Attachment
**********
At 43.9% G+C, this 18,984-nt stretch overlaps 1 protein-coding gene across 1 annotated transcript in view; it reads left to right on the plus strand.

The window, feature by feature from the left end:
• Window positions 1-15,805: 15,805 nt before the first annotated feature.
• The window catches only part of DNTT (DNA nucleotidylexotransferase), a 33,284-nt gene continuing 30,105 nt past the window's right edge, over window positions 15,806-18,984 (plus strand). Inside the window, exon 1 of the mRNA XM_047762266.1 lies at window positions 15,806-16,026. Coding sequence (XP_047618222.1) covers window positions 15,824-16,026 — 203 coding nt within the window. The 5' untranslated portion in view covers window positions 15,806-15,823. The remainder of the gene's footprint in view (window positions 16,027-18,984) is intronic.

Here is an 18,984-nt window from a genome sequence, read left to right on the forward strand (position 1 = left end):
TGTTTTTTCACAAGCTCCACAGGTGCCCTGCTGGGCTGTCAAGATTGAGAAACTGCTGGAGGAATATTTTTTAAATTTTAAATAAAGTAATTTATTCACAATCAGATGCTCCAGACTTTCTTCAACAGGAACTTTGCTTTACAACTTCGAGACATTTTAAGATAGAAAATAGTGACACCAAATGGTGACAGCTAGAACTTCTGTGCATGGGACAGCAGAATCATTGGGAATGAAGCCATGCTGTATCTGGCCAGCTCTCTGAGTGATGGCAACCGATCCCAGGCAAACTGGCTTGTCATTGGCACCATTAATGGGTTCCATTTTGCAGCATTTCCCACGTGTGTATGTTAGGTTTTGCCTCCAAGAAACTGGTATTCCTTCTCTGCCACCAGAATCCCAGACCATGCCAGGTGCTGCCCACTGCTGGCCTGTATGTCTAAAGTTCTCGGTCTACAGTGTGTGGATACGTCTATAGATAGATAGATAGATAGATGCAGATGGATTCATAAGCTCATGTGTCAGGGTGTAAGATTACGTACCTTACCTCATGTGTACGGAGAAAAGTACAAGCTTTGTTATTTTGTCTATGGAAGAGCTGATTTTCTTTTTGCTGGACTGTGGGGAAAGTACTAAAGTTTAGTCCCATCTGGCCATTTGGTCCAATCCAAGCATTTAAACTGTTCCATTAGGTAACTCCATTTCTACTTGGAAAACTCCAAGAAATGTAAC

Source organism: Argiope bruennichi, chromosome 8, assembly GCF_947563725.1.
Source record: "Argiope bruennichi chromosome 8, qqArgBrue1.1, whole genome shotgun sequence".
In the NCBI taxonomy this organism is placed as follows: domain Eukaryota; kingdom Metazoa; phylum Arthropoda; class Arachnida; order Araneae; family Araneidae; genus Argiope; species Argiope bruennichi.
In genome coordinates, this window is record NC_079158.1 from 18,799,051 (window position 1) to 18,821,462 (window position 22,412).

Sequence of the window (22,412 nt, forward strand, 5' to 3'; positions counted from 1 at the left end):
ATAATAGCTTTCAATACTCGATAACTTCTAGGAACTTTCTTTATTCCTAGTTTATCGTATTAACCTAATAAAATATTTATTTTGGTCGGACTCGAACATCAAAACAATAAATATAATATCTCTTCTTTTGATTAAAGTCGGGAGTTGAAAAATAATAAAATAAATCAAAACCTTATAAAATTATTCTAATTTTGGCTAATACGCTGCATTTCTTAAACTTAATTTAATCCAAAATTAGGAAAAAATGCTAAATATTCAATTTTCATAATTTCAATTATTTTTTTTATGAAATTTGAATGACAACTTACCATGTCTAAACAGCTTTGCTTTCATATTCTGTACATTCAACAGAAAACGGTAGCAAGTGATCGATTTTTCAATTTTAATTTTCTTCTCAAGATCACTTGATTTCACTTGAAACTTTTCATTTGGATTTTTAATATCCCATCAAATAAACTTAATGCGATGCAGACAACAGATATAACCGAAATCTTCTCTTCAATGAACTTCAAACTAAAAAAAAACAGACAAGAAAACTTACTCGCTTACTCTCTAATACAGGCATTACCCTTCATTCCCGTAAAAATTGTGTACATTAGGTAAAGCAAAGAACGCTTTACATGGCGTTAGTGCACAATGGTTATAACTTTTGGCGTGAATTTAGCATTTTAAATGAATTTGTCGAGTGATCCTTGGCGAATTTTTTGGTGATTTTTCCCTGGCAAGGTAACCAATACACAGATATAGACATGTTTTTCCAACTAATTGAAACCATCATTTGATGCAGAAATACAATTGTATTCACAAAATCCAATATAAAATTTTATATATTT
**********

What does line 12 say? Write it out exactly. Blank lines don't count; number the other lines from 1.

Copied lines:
ATAATAGCTTTCAATACTCGATAACTTCTAGGAACTTTCTTTATTCCTAGTTTATCGTATTAACCTAATAAAATATTTATTTTGGTCGGACTCGAACATCAAAACAATAAATATAATATCTCTTCTTTTGATTAAAGTCGGGAGTTGAAAAATAATAAAATAAATCAAAACCTTATAAAATTATTCTAATTTTGGCTAATACGCTGCATTTCTTAAACTTAATTTAATCCAAAATTAGGAAAAAATGCTAAATATTCAATTTTCATAATTTCAATTATTTTTTTTATGAAATTTGAATGACAACTTACCATGTCTAAACAGCTTTGCTTTCATATTCTGTACATTCAACAGAAAACGGTAGCAAGTGATCGATTTTTCAATTTTAATTTTCTTCTCAAGATCACTTGATTTCACTTGAAACTTTTCATTTGGATTTTTAATATCCCATCAAATAAACTTAATGCGATGCAGACAACAGATATAACCGAAATCTTCTCTTCAATGAACTTCAAACTAAAAAAAAACAGACAAGAAAACTTACTCGCTTACTCTCTAATACAGGCATTACCCTTCATTCCCGTAAAAATTGTGTACATTAGGTAAAGCAAAGAACGCTTTACATGGCGTTAGTGCACAATGGTTATAACTTTTGGCGTGAATTTAGCATTTTAAATGAATTTGTCGAGTGATCCTTGGCGAATTTTTTGGTGATTTTTCCCTGGCAAGGTAACCAATACACAGATATAGACATGTTTTTCCAACTAATTGAAACCATCATTTGATGCAGAAATACAATTGTATTCACAAAATCCAATATAAAATTTTATATATTT